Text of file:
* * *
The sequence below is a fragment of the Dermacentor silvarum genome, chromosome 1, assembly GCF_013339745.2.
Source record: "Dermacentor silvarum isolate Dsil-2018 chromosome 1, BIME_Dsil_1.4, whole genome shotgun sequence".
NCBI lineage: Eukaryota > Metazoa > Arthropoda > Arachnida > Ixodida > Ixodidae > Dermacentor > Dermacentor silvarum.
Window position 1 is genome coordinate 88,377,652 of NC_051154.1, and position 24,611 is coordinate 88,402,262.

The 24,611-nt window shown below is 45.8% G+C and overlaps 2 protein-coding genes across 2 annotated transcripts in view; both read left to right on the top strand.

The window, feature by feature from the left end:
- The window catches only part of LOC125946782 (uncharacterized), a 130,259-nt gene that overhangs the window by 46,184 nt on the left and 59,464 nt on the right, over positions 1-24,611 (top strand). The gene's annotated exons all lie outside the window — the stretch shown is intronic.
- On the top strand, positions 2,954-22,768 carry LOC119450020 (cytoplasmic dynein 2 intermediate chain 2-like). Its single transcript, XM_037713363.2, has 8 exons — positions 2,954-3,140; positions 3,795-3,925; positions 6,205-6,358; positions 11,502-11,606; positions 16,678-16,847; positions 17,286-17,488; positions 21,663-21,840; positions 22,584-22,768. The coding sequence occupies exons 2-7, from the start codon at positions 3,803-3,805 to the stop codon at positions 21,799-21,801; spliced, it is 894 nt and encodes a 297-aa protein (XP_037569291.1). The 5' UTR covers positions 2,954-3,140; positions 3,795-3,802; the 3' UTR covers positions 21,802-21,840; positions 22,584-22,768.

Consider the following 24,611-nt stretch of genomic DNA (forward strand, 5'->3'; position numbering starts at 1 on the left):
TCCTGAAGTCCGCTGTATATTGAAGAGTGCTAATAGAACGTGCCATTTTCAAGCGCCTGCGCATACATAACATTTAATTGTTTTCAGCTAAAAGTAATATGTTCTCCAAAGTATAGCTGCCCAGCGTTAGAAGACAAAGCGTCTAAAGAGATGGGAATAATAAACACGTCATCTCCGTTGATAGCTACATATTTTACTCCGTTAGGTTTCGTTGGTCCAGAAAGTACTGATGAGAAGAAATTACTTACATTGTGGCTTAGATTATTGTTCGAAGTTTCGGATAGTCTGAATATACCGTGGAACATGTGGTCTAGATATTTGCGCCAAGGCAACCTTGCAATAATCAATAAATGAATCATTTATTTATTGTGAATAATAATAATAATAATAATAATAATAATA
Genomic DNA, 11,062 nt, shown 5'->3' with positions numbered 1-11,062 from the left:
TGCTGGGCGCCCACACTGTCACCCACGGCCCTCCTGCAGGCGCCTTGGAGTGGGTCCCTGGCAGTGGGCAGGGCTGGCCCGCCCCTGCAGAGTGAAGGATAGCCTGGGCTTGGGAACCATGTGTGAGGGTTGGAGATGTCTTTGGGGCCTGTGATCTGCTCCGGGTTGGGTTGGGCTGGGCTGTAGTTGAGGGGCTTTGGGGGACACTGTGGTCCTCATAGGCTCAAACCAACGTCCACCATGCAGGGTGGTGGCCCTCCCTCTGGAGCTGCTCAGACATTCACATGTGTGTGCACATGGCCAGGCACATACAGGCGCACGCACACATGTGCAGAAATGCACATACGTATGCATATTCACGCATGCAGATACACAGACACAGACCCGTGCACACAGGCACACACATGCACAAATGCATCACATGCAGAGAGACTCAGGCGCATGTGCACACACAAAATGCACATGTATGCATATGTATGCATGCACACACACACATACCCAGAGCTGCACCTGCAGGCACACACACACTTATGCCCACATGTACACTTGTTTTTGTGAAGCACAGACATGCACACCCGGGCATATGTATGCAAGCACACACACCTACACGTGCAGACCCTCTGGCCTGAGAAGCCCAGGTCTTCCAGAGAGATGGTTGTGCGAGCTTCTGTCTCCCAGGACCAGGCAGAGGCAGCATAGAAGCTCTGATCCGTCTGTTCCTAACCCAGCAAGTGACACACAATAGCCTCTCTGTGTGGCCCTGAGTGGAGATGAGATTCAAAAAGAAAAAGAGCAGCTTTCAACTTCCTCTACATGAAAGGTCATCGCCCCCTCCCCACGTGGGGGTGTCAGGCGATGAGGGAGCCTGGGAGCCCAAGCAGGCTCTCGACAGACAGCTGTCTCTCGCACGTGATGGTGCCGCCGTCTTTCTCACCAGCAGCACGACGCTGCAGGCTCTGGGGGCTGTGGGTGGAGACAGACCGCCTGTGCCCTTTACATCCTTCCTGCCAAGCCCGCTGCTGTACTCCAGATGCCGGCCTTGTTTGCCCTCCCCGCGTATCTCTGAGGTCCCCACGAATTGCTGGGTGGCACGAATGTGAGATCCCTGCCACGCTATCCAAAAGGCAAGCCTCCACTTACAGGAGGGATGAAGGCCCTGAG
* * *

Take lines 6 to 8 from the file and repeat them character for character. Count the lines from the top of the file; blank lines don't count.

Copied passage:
The window, feature by feature from the left end:
- The window catches only part of LOC125946782 (uncharacterized), a 130,259-nt gene that overhangs the window by 46,184 nt on the left and 59,464 nt on the right, over positions 1-24,611 (top strand). The gene's annotated exons all lie outside the window — the stretch shown is intronic.
- On the top strand, positions 2,954-22,768 carry LOC119450020 (cytoplasmic dynein 2 intermediate chain 2-like). Its single transcript, XM_037713363.2, has 8 exons — positions 2,954-3,140; positions 3,795-3,925; positions 6,205-6,358; positions 11,502-11,606; positions 16,678-16,847; positions 17,286-17,488; positions 21,663-21,840; positions 22,584-22,768. The coding sequence occupies exons 2-7, from the start codon at positions 3,803-3,805 to the stop codon at positions 21,799-21,801; spliced, it is 894 nt and encodes a 297-aa protein (XP_037569291.1). The 5' UTR covers positions 2,954-3,140; positions 3,795-3,802; the 3' UTR covers positions 21,802-21,840; positions 22,584-22,768.